Is Dairy the Best Calcium Source?

A public light has been shone on dairy as proper source of calcium to build and maintain strong bones. In this case, lactovegetarians are able to easily meet their calcium needs through daily cheese, milk, and yogurt intake. Because dairy is excluded from the vegan diet, all vegans (especially young vegan women) should take note of their calcium sources. To maintain calcium homeostasis the following is required: adequate calcium intake, a proper vitamin D status, and regulation of sodium, alcohol, and caffeine intake.

 

Calcium Homeostasis

If blood calcium concentration falls below its normal level (8.5-10 mg/dl), a mechanism is set into action to bring the blood concentration back to normal in order to achieve calcium homeostasis. One mechanism is to increase calcium reabsorption from the kidney, instead of calcium being excreted through the urine. The second mechanism, however, is to pull calcium from the bone leading to bone breakdown.

 

Is Dairy the Best Calcium Source?

Research has indicated that although dairy is a good source of calcium, the animal protein in dairy may actually be a reason for calcium loss in the urine; similar to alcohol, caffeine, and sodium. In fact, a positive correlation was found between the intake of animal protein and the incidence of hip fractures; plant protein intake was inversely related1. Furthermore, the incidence of hip fractures and osteoporosis was discovered to be more common in locations, which calcium intakes are high and dairy consumption is daily2.

 

Absorption of Calcium from Plant Sources

Just as the past articles about iron and zinc, the absorption of calcium is also inhibited by phytates. Thus, by soaking, sprouting, fermenting, blending, or juicing plant foods, the bioavailability of calcium (the capacity of absorption by the intestine) is significantly increased. Furthermore, calcium absorption is also hindered by a tight bond with oxalic acid, which greatly reduces calcium absorption from foods such as spinach, Swiss chard, amaranth, and whole sesame seeds; making these poor sources of usable calcium. Oxalates can be removed from foods by soaking, however the calcium remains bonded to the oxalate in the surrounding liquid. Boiling however has been shown to reduce the total oxalate content in spinach by 60%.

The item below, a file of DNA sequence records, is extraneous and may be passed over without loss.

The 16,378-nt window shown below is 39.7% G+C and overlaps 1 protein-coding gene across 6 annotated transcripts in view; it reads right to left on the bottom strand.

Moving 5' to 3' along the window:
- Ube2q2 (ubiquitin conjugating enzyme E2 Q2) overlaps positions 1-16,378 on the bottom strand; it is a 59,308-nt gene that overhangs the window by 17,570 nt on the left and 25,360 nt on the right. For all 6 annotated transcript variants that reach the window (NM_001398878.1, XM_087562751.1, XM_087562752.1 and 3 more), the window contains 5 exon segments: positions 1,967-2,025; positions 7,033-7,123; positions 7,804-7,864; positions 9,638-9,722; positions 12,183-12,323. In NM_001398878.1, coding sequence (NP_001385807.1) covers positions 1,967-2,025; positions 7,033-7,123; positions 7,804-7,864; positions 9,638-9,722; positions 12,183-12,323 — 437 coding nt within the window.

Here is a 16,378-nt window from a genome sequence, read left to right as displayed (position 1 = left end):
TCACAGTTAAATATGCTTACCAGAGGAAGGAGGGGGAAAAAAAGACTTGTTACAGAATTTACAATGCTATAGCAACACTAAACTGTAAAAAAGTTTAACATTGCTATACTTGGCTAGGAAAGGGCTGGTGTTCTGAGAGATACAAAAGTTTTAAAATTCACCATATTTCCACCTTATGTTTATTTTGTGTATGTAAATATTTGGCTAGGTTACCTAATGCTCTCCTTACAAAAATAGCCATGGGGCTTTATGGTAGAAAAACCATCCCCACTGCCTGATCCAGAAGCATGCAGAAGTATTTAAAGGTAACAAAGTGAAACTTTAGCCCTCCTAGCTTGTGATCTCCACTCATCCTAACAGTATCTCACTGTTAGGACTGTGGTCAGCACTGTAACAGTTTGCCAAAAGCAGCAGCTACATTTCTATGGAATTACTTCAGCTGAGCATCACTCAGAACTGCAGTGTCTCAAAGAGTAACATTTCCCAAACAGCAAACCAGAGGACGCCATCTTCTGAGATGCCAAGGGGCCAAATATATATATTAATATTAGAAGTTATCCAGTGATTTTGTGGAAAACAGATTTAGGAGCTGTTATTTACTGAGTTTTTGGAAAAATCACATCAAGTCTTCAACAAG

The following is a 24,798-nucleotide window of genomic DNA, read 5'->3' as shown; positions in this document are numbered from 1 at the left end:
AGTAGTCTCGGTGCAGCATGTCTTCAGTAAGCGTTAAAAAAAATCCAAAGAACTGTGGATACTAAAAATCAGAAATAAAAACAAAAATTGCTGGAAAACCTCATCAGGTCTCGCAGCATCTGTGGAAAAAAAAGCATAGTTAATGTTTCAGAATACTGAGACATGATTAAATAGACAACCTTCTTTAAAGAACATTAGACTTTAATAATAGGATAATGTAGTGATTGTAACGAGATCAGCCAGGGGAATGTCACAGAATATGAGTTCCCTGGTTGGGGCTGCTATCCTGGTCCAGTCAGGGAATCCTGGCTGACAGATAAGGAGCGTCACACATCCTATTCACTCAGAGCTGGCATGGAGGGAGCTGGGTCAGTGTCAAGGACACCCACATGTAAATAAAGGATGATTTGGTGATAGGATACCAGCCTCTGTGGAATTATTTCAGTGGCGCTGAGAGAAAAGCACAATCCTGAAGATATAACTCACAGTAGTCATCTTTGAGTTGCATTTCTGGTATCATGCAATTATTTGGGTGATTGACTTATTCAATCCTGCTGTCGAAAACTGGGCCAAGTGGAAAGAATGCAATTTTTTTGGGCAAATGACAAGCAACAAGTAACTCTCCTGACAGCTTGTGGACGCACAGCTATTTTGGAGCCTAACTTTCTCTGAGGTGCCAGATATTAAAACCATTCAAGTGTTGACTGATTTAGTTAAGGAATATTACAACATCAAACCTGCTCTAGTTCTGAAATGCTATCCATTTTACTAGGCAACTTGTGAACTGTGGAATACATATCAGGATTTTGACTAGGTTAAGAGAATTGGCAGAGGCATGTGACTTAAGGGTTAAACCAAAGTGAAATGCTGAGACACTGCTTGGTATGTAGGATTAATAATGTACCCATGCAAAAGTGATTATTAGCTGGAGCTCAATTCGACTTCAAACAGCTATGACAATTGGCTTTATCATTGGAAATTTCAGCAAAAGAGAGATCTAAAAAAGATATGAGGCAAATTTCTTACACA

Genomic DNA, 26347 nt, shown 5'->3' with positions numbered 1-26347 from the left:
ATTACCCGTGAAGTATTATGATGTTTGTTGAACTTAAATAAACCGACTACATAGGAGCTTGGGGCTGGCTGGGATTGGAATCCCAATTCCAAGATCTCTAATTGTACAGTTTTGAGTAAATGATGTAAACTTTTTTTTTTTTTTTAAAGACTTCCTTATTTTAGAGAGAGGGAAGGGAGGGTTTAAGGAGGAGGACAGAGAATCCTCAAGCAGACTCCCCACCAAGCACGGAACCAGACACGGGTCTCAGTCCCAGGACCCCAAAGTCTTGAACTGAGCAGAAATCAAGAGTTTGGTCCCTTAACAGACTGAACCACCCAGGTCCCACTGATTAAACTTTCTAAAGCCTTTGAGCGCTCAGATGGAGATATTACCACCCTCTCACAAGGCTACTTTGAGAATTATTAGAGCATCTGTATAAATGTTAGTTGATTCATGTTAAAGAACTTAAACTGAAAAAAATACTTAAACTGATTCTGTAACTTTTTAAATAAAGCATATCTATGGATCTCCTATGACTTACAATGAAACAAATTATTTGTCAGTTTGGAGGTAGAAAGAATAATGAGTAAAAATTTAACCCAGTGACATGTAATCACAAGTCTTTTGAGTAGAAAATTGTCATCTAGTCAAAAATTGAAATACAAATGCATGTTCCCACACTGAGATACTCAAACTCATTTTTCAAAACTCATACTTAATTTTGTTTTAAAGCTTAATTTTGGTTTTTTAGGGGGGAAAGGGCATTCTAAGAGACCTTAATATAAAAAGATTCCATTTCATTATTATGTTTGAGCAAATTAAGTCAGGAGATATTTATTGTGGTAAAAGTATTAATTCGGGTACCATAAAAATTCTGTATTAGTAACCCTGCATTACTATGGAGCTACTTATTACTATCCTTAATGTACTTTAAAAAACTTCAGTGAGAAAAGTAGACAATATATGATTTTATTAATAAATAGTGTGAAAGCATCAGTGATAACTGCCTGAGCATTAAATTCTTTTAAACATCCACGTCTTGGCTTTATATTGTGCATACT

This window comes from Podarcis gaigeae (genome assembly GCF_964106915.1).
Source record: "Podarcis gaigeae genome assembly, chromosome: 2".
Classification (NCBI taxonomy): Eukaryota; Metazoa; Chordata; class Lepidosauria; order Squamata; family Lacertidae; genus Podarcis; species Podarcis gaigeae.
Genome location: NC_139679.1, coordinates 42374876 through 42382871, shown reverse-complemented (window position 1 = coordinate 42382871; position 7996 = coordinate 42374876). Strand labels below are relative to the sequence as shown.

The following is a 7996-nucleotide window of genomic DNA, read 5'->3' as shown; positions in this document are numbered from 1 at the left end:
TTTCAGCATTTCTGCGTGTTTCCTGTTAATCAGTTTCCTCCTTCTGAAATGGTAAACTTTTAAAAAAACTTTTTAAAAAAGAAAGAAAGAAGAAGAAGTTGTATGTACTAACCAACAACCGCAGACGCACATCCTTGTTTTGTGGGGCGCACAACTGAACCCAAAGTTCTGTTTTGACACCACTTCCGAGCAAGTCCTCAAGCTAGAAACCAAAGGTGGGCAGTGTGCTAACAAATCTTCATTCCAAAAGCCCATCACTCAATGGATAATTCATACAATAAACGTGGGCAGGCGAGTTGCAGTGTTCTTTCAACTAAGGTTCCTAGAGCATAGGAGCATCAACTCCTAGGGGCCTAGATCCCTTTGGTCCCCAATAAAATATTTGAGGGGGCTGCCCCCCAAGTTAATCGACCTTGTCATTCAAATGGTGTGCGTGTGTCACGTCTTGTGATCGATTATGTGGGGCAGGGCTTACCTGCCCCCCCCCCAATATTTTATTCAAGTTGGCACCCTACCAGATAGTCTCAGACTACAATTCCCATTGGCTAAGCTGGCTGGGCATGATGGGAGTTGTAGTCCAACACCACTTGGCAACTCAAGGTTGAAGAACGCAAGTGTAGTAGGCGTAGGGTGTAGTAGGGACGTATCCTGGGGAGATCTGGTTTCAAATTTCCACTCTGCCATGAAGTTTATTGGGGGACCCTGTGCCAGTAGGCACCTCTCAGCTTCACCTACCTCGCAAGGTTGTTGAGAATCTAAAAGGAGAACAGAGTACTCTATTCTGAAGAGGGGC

Nonetheless, the calcium intakes of vegans tend to fall below the recommended intake, so many vegans may find it convenient to use calcium-fortified foods (see list) or dietary supplements to maintain calcium homeostasis.

Final thought by Dr. Campbell, head of nutritional research for the China Project: “[the data collected by the china study] indicate that people need less calcium than we think and can get adequate amounts from vegetable source plant food3.”

 

 

Vegan Friendly Calcium Sources:

Food

Milligrams per Serving

Calcium-enriched orange juice, 1 cup

300

Fortified rice/almond/soy milk, 1 cup

300

Sea cucumber, fresh, 3 oz

285

Amaranth, raw, ½ cup (high oxalate)

150

Seaweed, dry (hijiki), 10 g

140

Tofu, firm, made with calcium sulphate, 3 ½ oz

125

White beans, ½ cup

100

Turnip greens, boiled, ½ cup

99

Almonds, dry roasted, ¼ cup

95

Whole sesame seeds, 1 tbsp

90

Blackstrap molasses, 1 tbsp

80

Mustard greens, boiled, ½ cup

76

Seaweed, dry (agar), 10g

76

Chinese cabbage / Bok choy, ½ cup

75

Okra, frozen, ½ cup

75

Tahini (sesame seed butter), 1tbsp

63

Navy Beans, ½ cup

60

Orange, 1 medium

55

Brazil, hazelnuts, ¼ cup

55

Dried figs, 2 medium

54

Kale, raw, chopped, ½ cup

50

Chinese broccoli (gai lan), ½ cup

44

Almond butter, 1 tbsp

43

Black beans, canned, ½ cup

42

Regular molasses, 1 tbsp

41

Pinto beans/chick peas, ½ cup

40

Whole wheat flour, 1 cup

40

Broccoli, raw, ½ cup

21

Regular rice/almond/soy milk, 1 cup

20

 

Recommended Dietary Allowance (RDA) for Calcium

Age

Male Female Pregnancy

Lactation

14-18 years

1,300 mg

1,300 mg 1,300 mg

1,300 mg

19-50 years

1,000 mg

1,000 mg 1,000 mg

1,000 mg

51-70 years

1,000 mg

1,2000 mg

   

 

Resources:

  1. Frassetto LA , Todd KM, Morris RC Jr. Sebastian A. Worldwide incidence of hip fracture in elderly women: relation to consumption of animal and vegetable foods. J Gerontol A Biol Sci Med Sci. 2000, 55(10):M585-92]
  2. Maggi S, Kelsey JL, Litvak J, Hayes SP. Incidence of hip fractures in the elderly: a cross-sectional analysis. Osteoporosis Int. 1991;1:232-41.
  3. Brody E., Jane. May 8, 1990. Huge Study of Diet Indicts Fat and Meat. The New York Times. http://www.nytimes.com/1990/05/08/science/huge-study-of-diet-indicts-fat-and-meat.html?pagewanted=all
  4. Mahan, L., & Escott-Stump, S. (2011). Nutrition and Bone Health. In Krause’s Food & Nutrition Therapy (13th ed., pp. 614-635). St. Louis, MO: Saunders/Elsevier.
  5. Davis, Brenda, RD & Melina, Vesanto, MS, RD. (2014). Minding Your Minerals. Becoming Vegan Comprehensive Edition (1st ed., pp. 4106-4736). Summertown, TN 38483: Book Publishing Company.
  6. Mangels AR et al. The Dietitians guide to Vegetarian Diets. (3rd ed.). Mississauga, Ontario. Jones and Bartlett Learning.

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